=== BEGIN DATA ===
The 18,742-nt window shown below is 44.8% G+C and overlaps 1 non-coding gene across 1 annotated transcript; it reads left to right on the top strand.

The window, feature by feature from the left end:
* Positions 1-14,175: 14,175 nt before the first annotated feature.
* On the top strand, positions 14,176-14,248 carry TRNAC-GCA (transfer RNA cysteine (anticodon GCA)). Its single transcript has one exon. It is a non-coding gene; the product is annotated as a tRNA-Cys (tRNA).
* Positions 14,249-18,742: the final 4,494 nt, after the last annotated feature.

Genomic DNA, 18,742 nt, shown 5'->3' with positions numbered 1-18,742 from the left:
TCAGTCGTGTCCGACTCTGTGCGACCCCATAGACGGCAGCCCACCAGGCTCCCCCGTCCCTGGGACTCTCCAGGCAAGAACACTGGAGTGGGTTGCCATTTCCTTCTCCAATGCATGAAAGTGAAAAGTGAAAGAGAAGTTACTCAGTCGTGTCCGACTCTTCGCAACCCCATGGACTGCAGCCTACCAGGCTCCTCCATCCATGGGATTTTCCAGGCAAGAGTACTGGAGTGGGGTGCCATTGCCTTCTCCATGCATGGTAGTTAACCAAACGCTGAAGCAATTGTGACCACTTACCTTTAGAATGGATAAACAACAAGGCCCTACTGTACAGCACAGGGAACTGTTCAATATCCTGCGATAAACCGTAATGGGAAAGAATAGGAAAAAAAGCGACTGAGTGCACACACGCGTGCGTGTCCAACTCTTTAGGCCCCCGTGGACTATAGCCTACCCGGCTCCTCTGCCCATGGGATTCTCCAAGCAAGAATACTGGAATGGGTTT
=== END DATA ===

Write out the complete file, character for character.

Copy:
The 18,742-nt window shown below is 44.8% G+C and overlaps 1 non-coding gene across 1 annotated transcript; it reads left to right on the top strand.

The window, feature by feature from the left end:
* Positions 1-14,175: 14,175 nt before the first annotated feature.
* On the top strand, positions 14,176-14,248 carry TRNAC-GCA (transfer RNA cysteine (anticodon GCA)). Its single transcript has one exon. It is a non-coding gene; the product is annotated as a tRNA-Cys (tRNA).
* Positions 14,249-18,742: the final 4,494 nt, after the last annotated feature.

Genomic DNA, 18,742 nt, shown 5'->3' with positions numbered 1-18,742 from the left:
TCAGTCGTGTCCGACTCTGTGCGACCCCATAGACGGCAGCCCACCAGGCTCCCCCGTCCCTGGGACTCTCCAGGCAAGAACACTGGAGTGGGTTGCCATTTCCTTCTCCAATGCATGAAAGTGAAAAGTGAAAGAGAAGTTACTCAGTCGTGTCCGACTCTTCGCAACCCCATGGACTGCAGCCTACCAGGCTCCTCCATCCATGGGATTTTCCAGGCAAGAGTACTGGAGTGGGGTGCCATTGCCTTCTCCATGCATGGTAGTTAACCAAACGCTGAAGCAATTGTGACCACTTACCTTTAGAATGGATAAACAACAAGGCCCTACTGTACAGCACAGGGAACTGTTCAATATCCTGCGATAAACCGTAATGGGAAAGAATAGGAAAAAAAGCGACTGAGTGCACACACGCGTGCGTGTCCAACTCTTTAGGCCCCCGTGGACTATAGCCTACCCGGCTCCTCTGCCCATGGGATTCTCCAAGCAAGAATACTGGAATGGGTTT